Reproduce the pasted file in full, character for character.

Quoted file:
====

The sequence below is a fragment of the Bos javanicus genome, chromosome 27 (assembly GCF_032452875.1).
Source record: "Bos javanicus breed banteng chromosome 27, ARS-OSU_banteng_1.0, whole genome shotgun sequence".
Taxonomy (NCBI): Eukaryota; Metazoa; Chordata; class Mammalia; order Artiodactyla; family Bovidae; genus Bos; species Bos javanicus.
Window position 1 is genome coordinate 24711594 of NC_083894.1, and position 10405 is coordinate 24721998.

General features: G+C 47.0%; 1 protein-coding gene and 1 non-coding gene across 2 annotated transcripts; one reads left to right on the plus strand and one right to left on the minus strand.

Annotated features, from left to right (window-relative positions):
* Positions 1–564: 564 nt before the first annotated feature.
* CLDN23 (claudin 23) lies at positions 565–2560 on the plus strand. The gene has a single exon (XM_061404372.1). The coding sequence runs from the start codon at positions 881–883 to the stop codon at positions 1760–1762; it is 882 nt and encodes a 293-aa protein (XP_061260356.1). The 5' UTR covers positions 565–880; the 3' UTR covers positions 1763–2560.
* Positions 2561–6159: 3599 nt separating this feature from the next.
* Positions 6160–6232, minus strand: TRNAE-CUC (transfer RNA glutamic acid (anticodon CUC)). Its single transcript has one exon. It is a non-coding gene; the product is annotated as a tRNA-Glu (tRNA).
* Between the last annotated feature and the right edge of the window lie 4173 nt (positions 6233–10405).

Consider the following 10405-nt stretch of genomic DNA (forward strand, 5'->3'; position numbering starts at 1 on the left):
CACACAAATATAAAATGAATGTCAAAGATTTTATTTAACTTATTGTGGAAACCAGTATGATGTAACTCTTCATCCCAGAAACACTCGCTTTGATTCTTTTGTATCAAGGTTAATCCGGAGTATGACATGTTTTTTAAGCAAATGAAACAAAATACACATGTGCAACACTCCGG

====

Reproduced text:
The sequence below is a fragment of the Bos javanicus genome, chromosome 27 (assembly GCF_032452875.1).
Source record: "Bos javanicus breed banteng chromosome 27, ARS-OSU_banteng_1.0, whole genome shotgun sequence".
Taxonomy (NCBI): Eukaryota; Metazoa; Chordata; class Mammalia; order Artiodactyla; family Bovidae; genus Bos; species Bos javanicus.
Window position 1 is genome coordinate 24711594 of NC_083894.1, and position 10405 is coordinate 24721998.

General features: G+C 47.0%; 1 protein-coding gene and 1 non-coding gene across 2 annotated transcripts; one reads left to right on the plus strand and one right to left on the minus strand.

Annotated features, from left to right (window-relative positions):
* Positions 1–564: 564 nt before the first annotated feature.
* CLDN23 (claudin 23) lies at positions 565–2560 on the plus strand. The gene has a single exon (XM_061404372.1). The coding sequence runs from the start codon at positions 881–883 to the stop codon at positions 1760–1762; it is 882 nt and encodes a 293-aa protein (XP_061260356.1). The 5' UTR covers positions 565–880; the 3' UTR covers positions 1763–2560.
* Positions 2561–6159: 3599 nt separating this feature from the next.
* Positions 6160–6232, minus strand: TRNAE-CUC (transfer RNA glutamic acid (anticodon CUC)). Its single transcript has one exon. It is a non-coding gene; the product is annotated as a tRNA-Glu (tRNA).
* Between the last annotated feature and the right edge of the window lie 4173 nt (positions 6233–10405).

Consider the following 10405-nt stretch of genomic DNA (forward strand, 5'->3'; position numbering starts at 1 on the left):
CACACAAATATAAAATGAATGTCAAAGATTTTATTTAACTTATTGTGGAAACCAGTATGATGTAACTCTTCATCCCAGAAACACTCGCTTTGATTCTTTTGTATCAAGGTTAATCCGGAGTATGACATGTTTTTTAAGCAAATGAAACAAAATACACATGTGCAACACTCCGG